Switching to wood heat
by David Palmer
A letter from NB Power arrived recently, notifying us that our household had been selected for the Home Energy Report Program. It compared our power consumption with “average neighbours,” who consumed 2,237 kWh of electricity in the 30-day period starting Feb. 13, and “efficient neighbours,” who used an average of 1,752 kWh. At 790 kWh, we came in at less than half the efficient ones. Although our house was built to high energy efficiency standards more than 25 years ago, our relatively low electrical consumption has more to do with the fact that we heat the house with wood instead of electricity. If NB Power is serious about trying to reduce that big mid-winter demand peak brought about by frigid days, they should know what to do: switch their customers over to wood heat.
That’s exactly what Moncton-based ACFOR is doing, one building at a time. ACFOR, owned by Mathieu LeBlanc, started out as a forest harvesting business with a difference. Instead of clearcutting, the company carried out selection and prescription harvests targeted to restoring the Acadian Forest (ACFOR stands for Acadian Forest). They had no trouble attracting woodlot owner clients, and now manage the Turtle Creek watershed on behalf of the municipalities of Moncton, Dieppe, and Riverview. Finding a market for the low-grade material was their biggest challenge. So when the government of P.E.I. decided to convert several government buildings from fossil fuel to bio-energy a few years ago, LeBlanc jumped at the opportunity, and won several contracts.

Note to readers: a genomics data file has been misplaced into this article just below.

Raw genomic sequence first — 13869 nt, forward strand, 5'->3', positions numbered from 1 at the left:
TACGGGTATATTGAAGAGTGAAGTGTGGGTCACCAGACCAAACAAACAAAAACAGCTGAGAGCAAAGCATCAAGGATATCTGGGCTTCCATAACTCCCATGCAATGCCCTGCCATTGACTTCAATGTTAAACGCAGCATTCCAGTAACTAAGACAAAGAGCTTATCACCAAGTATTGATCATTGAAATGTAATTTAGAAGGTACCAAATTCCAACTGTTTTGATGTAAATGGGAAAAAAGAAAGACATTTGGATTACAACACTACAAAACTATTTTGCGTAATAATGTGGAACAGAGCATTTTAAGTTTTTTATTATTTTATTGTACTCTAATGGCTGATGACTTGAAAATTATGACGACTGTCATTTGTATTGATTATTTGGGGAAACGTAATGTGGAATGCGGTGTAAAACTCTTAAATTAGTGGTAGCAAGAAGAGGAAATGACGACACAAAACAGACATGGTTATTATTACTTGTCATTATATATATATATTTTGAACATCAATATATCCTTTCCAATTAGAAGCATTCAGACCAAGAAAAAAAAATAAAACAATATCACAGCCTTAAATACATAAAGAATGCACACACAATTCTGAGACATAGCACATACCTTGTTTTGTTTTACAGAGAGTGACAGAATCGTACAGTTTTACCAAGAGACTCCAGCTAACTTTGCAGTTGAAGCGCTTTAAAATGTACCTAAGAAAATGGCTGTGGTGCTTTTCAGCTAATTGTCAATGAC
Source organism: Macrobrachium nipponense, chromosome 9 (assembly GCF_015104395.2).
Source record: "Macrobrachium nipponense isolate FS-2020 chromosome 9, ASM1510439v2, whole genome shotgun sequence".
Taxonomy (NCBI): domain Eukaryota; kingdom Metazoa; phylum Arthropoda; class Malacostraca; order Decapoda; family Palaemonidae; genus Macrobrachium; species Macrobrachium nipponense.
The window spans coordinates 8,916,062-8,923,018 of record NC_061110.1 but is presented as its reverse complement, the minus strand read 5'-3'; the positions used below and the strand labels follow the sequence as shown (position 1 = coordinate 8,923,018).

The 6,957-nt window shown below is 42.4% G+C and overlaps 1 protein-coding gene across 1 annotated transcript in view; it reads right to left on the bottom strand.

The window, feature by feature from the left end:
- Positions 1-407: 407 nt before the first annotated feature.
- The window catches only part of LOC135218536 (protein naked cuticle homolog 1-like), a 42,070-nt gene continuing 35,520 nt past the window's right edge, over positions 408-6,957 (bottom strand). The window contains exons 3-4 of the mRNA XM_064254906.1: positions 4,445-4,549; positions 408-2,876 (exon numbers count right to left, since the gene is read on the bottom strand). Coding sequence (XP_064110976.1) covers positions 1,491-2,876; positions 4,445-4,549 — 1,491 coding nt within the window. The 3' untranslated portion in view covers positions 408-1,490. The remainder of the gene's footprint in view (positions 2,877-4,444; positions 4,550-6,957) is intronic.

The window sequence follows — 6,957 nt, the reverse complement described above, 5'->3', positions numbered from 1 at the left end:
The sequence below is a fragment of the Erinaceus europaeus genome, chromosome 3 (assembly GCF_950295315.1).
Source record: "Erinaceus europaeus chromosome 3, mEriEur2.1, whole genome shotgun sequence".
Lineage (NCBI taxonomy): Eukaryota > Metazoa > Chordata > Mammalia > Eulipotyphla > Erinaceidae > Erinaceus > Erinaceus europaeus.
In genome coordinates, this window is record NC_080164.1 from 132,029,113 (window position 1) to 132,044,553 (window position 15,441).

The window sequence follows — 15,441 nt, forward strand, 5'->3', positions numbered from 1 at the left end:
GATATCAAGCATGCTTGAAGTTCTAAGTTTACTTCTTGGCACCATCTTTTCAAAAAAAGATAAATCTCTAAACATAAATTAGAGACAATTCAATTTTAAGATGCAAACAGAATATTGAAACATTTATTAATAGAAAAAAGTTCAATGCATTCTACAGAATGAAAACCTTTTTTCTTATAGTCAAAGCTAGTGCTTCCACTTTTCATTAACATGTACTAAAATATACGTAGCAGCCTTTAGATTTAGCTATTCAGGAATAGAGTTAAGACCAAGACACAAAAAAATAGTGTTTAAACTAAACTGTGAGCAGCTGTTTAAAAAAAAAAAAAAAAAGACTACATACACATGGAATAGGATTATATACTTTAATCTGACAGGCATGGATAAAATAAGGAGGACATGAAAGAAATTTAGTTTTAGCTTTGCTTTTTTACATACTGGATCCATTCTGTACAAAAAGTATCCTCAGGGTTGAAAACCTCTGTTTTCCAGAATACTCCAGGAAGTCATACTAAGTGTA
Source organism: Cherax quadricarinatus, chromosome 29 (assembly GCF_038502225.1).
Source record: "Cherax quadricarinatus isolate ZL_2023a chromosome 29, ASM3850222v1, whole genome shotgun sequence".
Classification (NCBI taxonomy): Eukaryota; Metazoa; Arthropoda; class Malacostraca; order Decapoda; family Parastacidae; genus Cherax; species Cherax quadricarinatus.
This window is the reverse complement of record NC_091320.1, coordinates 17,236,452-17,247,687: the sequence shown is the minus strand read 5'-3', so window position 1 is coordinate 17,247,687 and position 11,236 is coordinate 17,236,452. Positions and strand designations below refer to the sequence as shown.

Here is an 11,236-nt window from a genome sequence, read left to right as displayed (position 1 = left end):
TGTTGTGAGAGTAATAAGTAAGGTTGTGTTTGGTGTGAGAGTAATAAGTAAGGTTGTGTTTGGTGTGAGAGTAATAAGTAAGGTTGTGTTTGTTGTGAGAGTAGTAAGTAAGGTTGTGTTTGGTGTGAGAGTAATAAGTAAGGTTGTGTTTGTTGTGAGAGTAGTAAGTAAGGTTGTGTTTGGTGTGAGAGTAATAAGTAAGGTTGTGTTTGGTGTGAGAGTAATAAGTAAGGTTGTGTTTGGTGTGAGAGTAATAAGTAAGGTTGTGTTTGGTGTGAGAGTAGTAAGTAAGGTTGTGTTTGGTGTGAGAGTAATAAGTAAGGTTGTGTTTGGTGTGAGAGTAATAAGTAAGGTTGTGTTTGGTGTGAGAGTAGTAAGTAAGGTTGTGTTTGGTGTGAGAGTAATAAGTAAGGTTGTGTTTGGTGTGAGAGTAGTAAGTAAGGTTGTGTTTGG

Having been to Austria and seen first-hand what that country is doing, he selected high-efficiency KOB boilers, and used a European-style supply and delivery system. In the 20-year contracts he signs, LeBlanc retains ownership of the boilers, which are fed by high-quality chips from his own forestry operations, delivered by his own augur-equipped chip van (thus avoiding any quality or supply issues). Until now, the buildings that ACFOR heats – all 18 of them – have been on P.E.I., but the company has recently won a contract to heat a municipal building in Riverview, N.B., although the installation was done by another company.
If you need convincing that wood energy will save money over the long term, examine the case of Dalhousie University’s Agricultural Campus (formerly the NSAC) in Truro, N.S., where a KMW wood-fired boiler was installed back in 1988. According to Kevin Craig, chief engineer at the facility, the school has saved more than $10 million dollars, based on costs for #2 fuel oil during the past 30 years. Now the old boiler is worn out, and they’re getting ready to fire up a new Wellons wood-fired boiler, which will meet their heat requirements and also generate electricity with an Italian built Turboden generator.
As oil, gas, and electricity costs rise, wood energy will once again become a more attractive proposition, but it’s important that it be done right. When the Austrians started down this path, the first thing they did was set high standards for wood-burning appliances. Despite hundreds of wood-fired heating systems across the country, it’s rare to detect a whiff of smoke. Here in the Maritimes, too many foul-burning wood stoves have given wood heat a bad name. If wood energy is to have a future, combustion systems must be efficient, clean, and appropriately engineered.
ON THE RISE